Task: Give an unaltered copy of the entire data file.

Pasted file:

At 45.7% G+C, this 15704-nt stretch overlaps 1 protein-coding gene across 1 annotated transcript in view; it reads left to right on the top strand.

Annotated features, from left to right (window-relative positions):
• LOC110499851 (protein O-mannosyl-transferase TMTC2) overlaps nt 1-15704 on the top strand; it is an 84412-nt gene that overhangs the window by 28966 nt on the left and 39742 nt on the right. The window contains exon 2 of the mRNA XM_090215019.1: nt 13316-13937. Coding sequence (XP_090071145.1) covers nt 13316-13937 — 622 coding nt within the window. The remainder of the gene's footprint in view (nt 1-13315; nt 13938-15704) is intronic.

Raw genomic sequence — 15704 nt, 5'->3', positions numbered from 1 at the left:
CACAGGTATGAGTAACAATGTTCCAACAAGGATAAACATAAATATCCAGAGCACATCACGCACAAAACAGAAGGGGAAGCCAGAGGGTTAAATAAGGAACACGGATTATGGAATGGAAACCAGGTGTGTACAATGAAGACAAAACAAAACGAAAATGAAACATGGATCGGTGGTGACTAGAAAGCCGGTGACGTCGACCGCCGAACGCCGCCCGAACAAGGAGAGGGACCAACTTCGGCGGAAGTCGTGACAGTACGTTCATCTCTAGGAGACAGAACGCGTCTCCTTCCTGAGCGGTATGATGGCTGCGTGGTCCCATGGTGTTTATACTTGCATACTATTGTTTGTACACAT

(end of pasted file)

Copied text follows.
At 45.7% G+C, this 15704-nt stretch overlaps 1 protein-coding gene across 1 annotated transcript in view; it reads left to right on the top strand.

Annotated features, from left to right (window-relative positions):
• LOC110499851 (protein O-mannosyl-transferase TMTC2) overlaps nt 1-15704 on the top strand; it is an 84412-nt gene that overhangs the window by 28966 nt on the left and 39742 nt on the right. The window contains exon 2 of the mRNA XM_090215019.1: nt 13316-13937. Coding sequence (XP_090071145.1) covers nt 13316-13937 — 622 coding nt within the window. The remainder of the gene's footprint in view (nt 1-13315; nt 13938-15704) is intronic.

Raw genomic sequence — 15704 nt, 5'->3', positions numbered from 1 at the left:
CACAGGTATGAGTAACAATGTTCCAACAAGGATAAACATAAATATCCAGAGCACATCACGCACAAAACAGAAGGGGAAGCCAGAGGGTTAAATAAGGAACACGGATTATGGAATGGAAACCAGGTGTGTACAATGAAGACAAAACAAAACGAAAATGAAACATGGATCGGTGGTGACTAGAAAGCCGGTGACGTCGACCGCCGAACGCCGCCCGAACAAGGAGAGGGACCAACTTCGGCGGAAGTCGTGACAGTACGTTCATCTCTAGGAGACAGAACGCGTCTCCTTCCTGAGCGGTATGATGGCTGCGTGGTCCCATGGTGTTTATACTTGCATACTATTGTTTGTACACAT